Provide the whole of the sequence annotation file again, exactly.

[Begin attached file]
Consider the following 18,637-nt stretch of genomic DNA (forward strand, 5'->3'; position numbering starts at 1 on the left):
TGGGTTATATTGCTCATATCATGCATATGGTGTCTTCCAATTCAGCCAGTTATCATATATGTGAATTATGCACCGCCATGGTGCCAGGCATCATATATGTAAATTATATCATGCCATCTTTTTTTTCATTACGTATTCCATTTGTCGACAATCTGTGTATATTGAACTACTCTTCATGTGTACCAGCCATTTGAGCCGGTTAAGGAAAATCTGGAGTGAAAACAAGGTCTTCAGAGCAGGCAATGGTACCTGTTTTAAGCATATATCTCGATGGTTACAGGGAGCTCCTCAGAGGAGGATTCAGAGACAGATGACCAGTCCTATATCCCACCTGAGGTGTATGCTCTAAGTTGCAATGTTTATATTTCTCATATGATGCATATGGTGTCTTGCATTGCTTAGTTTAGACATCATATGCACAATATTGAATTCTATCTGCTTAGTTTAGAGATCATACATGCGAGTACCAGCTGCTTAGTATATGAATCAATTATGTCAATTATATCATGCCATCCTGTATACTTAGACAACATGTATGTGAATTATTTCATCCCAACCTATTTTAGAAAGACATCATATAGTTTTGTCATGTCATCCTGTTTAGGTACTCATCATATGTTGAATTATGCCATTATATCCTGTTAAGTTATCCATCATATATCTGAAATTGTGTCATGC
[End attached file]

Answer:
Consider the following 18,637-nt stretch of genomic DNA (forward strand, 5'->3'; position numbering starts at 1 on the left):
TGGGTTATATTGCTCATATCATGCATATGGTGTCTTCCAATTCAGCCAGTTATCATATATGTGAATTATGCACCGCCATGGTGCCAGGCATCATATATGTAAATTATATCATGCCATCTTTTTTTTCATTACGTATTCCATTTGTCGACAATCTGTGTATATTGAACTACTCTTCATGTGTACCAGCCATTTGAGCCGGTTAAGGAAAATCTGGAGTGAAAACAAGGTCTTCAGAGCAGGCAATGGTACCTGTTTTAAGCATATATCTCGATGGTTACAGGGAGCTCCTCAGAGGAGGATTCAGAGACAGATGACCAGTCCTATATCCCACCTGAGGTGTATGCTCTAAGTTGCAATGTTTATATTTCTCATATGATGCATATGGTGTCTTGCATTGCTTAGTTTAGACATCATATGCACAATATTGAATTCTATCTGCTTAGTTTAGAGATCATACATGCGAGTACCAGCTGCTTAGTATATGAATCAATTATGTCAATTATATCATGCCATCCTGTATACTTAGACAACATGTATGTGAATTATTTCATCCCAACCTATTTTAGAAAGACATCATATAGTTTTGTCATGTCATCCTGTTTAGGTACTCATCATATGTTGAATTATGCCATTATATCCTGTTAAGTTATCCATCATATATCTGAAATTGTGTCATGC